I’ve gone through more than a dozen apples and a gallon of cider, and I’m learning the delicate, distinctive tastes.  I still love McIntosh and Honeycrisp, but I’m quite taken with Cortlands, and I’ve even rediscovered the humble old standard Golden Delicious.  But…BUT….BUT! There are so many THOUSANDS more out there!  My life’s dream at the moment is a Cox’s Orange Pippin, and I’m longing to try a D’Arcy Spice…and…and…NEXT WEEK I well might!!

And here’s where my obsession gets a little more crazy–I can’t get over apple propagation; it absolutely fascinates me that God made them the way he did.  To put it as briefly and as simply as I can, no two apple trees would ever be alike if it weren’t for grafting.  So all the McIntosh apples out there are descendants of the tree that first bore that particular fruit.  And here’s where it’s amazing–because apple trees can’t self-pollinate, they rely on pollination from other varieties of apple trees.  The fruit that’s borne will match the “mother” tree–the one you’ve planted or grafted–BUT the seeds will all contain a unique, magical, mysterious blend of the DNA of BOTH the parents…and you often have no idea who the Dad tree is!  So every time I toss an apple core into the bushes, I’m pretty much Johnny Appleseed.  I mean, every seed is a wild card.  The Ginger Gold apple was developed in Virginia after Hurricane Camille, because an orchard was largely washed out, but this mysterious new tree started to grow.  And now it’s commercially huge.  I mean, does this blow your mind or is it just me??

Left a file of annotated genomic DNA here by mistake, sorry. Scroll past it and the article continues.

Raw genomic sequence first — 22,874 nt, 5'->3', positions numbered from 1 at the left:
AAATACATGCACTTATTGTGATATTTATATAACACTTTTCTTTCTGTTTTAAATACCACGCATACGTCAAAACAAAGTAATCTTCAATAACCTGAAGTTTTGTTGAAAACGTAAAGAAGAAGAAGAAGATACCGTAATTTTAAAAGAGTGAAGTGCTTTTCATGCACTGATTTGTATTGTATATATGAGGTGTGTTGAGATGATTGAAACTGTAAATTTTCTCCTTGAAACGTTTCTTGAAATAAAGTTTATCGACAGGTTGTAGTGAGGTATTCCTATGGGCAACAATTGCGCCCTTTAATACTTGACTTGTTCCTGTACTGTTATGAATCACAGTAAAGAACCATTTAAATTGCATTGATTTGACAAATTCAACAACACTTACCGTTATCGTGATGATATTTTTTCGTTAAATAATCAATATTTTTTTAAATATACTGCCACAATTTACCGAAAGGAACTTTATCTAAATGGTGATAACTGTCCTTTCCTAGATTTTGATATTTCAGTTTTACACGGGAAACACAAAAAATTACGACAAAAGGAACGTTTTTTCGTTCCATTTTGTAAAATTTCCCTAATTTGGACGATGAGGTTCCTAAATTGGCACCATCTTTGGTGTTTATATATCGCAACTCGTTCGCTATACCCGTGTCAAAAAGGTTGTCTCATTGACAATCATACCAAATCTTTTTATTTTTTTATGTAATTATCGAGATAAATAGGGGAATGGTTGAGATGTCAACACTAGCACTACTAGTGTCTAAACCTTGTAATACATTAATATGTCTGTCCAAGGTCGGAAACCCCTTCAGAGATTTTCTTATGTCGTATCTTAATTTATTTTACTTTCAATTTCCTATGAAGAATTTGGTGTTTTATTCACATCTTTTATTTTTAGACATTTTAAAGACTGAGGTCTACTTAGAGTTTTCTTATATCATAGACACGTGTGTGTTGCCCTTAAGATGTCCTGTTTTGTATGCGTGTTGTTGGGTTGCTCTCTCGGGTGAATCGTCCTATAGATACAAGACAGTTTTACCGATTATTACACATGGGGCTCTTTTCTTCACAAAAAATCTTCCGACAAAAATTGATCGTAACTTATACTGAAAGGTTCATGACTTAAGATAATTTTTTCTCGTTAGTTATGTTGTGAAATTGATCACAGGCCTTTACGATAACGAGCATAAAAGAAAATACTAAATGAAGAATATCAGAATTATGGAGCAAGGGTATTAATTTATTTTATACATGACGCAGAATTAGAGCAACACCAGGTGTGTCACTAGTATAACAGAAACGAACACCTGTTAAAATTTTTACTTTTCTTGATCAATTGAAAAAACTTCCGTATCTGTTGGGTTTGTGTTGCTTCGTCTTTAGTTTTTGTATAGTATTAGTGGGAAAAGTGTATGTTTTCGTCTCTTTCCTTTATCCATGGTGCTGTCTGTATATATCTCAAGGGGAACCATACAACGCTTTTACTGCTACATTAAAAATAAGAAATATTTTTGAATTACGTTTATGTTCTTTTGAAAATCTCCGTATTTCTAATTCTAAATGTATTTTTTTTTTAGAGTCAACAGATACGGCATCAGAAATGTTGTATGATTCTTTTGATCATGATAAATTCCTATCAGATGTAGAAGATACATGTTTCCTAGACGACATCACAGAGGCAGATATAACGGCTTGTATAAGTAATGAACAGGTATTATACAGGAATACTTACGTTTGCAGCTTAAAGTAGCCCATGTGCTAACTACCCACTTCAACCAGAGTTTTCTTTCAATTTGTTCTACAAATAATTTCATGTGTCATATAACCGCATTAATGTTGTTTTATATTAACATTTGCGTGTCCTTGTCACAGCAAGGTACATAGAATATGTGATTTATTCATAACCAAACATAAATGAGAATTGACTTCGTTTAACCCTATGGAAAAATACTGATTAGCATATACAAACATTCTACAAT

My consuming fantasy is to go buy a farmhouse with enough land to plant a small orchard, and to spend my days painting watercolors and building dollhouses and, of course, eating apples.  I’m going to change my name to Tasha Tudor.

Let me sum up: I literally dreamed of apples all night last night.

I used to poke around on my family tree as a kid, on my mom’s computer full of ancient PAF files. My mom is a world-class family historian.

But I grew up in Los Angeles. I had a love of early American history and American literature, but had never been to Plymouth or Salem or Boston or any of the other places my family seemed to be from. What’s more, it seemed unlikely I’d ever get to.  The internet was around, but google wasn’t yet a verb and I didn’t search for the names of these people to see if they were anybody beyond a name and a date.